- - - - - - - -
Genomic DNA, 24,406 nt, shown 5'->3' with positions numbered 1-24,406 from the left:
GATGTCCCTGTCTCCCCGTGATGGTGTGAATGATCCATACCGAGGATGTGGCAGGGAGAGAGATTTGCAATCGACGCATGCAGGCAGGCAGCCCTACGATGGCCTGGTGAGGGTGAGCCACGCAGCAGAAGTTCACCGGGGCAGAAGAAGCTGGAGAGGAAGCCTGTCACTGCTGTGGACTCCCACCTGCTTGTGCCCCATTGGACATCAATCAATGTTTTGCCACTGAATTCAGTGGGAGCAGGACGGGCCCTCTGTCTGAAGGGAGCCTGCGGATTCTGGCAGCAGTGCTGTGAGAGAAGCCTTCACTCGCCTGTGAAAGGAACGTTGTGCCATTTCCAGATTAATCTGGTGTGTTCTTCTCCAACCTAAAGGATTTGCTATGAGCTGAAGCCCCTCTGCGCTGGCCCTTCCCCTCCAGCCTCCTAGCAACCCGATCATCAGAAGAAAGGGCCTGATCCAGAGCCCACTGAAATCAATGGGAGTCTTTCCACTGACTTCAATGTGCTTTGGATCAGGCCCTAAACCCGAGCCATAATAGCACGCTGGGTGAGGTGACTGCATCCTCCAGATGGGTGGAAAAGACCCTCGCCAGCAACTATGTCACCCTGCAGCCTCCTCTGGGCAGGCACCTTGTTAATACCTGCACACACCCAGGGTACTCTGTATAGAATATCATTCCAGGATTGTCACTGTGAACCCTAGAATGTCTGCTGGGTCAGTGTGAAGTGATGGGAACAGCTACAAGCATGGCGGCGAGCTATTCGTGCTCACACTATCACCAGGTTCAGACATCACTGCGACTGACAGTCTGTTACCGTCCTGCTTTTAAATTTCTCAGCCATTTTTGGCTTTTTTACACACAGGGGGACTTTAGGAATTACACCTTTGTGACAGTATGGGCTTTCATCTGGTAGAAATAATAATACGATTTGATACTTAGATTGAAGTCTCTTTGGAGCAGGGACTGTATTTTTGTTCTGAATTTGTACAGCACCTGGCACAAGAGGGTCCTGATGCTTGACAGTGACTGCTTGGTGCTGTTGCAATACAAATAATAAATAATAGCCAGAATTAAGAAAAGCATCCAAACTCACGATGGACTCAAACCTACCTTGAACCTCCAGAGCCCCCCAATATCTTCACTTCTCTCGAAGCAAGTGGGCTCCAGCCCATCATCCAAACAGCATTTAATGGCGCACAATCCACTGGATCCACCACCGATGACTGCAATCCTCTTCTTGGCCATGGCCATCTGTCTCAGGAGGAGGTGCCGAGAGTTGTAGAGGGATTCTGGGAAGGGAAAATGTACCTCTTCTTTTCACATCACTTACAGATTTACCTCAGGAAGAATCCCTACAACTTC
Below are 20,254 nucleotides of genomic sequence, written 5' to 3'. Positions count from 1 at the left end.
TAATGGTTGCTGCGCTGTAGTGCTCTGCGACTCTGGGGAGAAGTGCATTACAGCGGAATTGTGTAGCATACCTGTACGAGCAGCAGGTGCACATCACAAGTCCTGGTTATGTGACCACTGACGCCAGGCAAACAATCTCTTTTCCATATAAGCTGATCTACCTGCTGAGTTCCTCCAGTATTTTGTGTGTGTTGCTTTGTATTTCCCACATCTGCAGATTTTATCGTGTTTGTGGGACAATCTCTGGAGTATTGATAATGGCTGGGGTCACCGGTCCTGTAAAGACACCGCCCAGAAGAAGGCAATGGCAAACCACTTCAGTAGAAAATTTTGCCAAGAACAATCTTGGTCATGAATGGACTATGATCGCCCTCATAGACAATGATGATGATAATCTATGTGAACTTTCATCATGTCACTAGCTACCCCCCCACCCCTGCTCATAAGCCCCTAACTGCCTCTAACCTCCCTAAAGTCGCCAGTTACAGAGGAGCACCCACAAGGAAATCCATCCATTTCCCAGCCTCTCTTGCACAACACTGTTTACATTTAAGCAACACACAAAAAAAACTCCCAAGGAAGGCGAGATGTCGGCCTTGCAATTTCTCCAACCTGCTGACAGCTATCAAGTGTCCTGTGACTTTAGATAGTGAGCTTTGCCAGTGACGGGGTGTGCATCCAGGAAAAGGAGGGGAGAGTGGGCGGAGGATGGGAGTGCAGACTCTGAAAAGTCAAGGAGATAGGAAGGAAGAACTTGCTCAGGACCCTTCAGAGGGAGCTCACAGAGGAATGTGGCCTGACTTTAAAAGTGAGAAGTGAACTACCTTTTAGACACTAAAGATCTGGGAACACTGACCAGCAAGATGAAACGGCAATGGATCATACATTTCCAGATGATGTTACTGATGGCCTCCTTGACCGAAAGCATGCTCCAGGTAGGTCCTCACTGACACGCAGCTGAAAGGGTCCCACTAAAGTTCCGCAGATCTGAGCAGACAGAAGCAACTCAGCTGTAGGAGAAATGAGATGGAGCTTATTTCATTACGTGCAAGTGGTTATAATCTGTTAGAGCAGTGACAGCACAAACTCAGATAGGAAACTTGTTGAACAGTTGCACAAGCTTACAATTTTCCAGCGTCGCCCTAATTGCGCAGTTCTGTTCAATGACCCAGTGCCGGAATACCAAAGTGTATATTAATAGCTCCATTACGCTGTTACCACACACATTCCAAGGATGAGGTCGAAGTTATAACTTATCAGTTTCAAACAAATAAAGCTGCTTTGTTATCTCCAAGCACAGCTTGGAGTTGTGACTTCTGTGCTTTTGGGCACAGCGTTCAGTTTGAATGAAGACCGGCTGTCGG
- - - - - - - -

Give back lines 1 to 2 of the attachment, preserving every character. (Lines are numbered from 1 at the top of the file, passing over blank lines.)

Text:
Genomic DNA, 24,406 nt, shown 5'->3' with positions numbered 1-24,406 from the left:
GATGTCCCTGTCTCCCCGTGATGGTGTGAATGATCCATACCGAGGATGTGGCAGGGAGAGAGATTTGCAATCGACGCATGCAGGCAGGCAGCCCTACGATGGCCTGGTGAGGGTGAGCCACGCAGCAGAAGTTCACCGGGGCAGAAGAAGCTGGAGAGGAAGCCTGTCACTGCTGTGGACTCCCACCTGCTTGTGCCCCATTGGACATCAATCAATGTTTTGCCACTGAATTCAGTGGGAGCAGGACGGGCCCTCTGTCTGAAGGGAGCCTGCGGATTCTGGCAGCAGTGCTGTGAGAGAAGCCTTCACTCGCCTGTGAAAGGAACGTTGTGCCATTTCCAGATTAATCTGGTGTGTTCTTCTCCAACCTAAAGGATTTGCTATGAGCTGAAGCCCCTCTGCGCTGGCCCTTCCCCTCCAGCCTCCTAGCAACCCGATCATCAGAAGAAAGGGCCTGATCCAGAGCCCACTGAAATCAATGGGAGTCTTTCCACTGACTTCAATGTGCTTTGGATCAGGCCCTAAACCCGAGCCATAATAGCACGCTGGGTGAGGTGACTGCATCCTCCAGATGGGTGGAAAAGACCCTCGCCAGCAACTATGTCACCCTGCAGCCTCCTCTGGGCAGGCACCTTGTTAATACCTGCACACACCCAGGGTACTCTGTATAGAATATCATTCCAGGATTGTCACTGTGAACCCTAGAATGTCTGCTGGGTCAGTGTGAAGTGATGGGAACAGCTACAAGCATGGCGGCGAGCTATTCGTGCTCACACTATCACCAGGTTCAGACATCACTGCGACTGACAGTCTGTTACCGTCCTGCTTTTAAATTTCTCAGCCATTTTTGGCTTTTTTACACACAGGGGGACTTTAGGAATTACACCTTTGTGACAGTATGGGCTTTCATCTGGTAGAAATAATAATACGATTTGATACTTAGATTGAAGTCTCTTTGGAGCAGGGACTGTATTTTTGTTCTGAATTTGTACAGCACCTGGCACAAGAGGGTCCTGATGCTTGACAGTGACTGCTTGGTGCTGTTGCAATACAAATAATAAATAATAGCCAGAATTAAGAAAAGCATCCAAACTCACGATGGACTCAAACCTACCTTGAACCTCCAGAGCCCCCCAATATCTTCACTTCTCTCGAAGCAAGTGGGCTCCAGCCCATCATCCAAACAGCATTTAATGGCGCACAATCCACTGGATCCACCACCGATGACTGCAATCCTCTTCTTGGCCATGGCCATCTGTCTCAGGAGGAGGTGCCGAGAGTTGTAGAGGGATTCTGGGAAGGGAAAATGTACCTCTTCTTTTCACATCACTTACAGATTTACCTCAGGAAGAATCCCTACAACTTC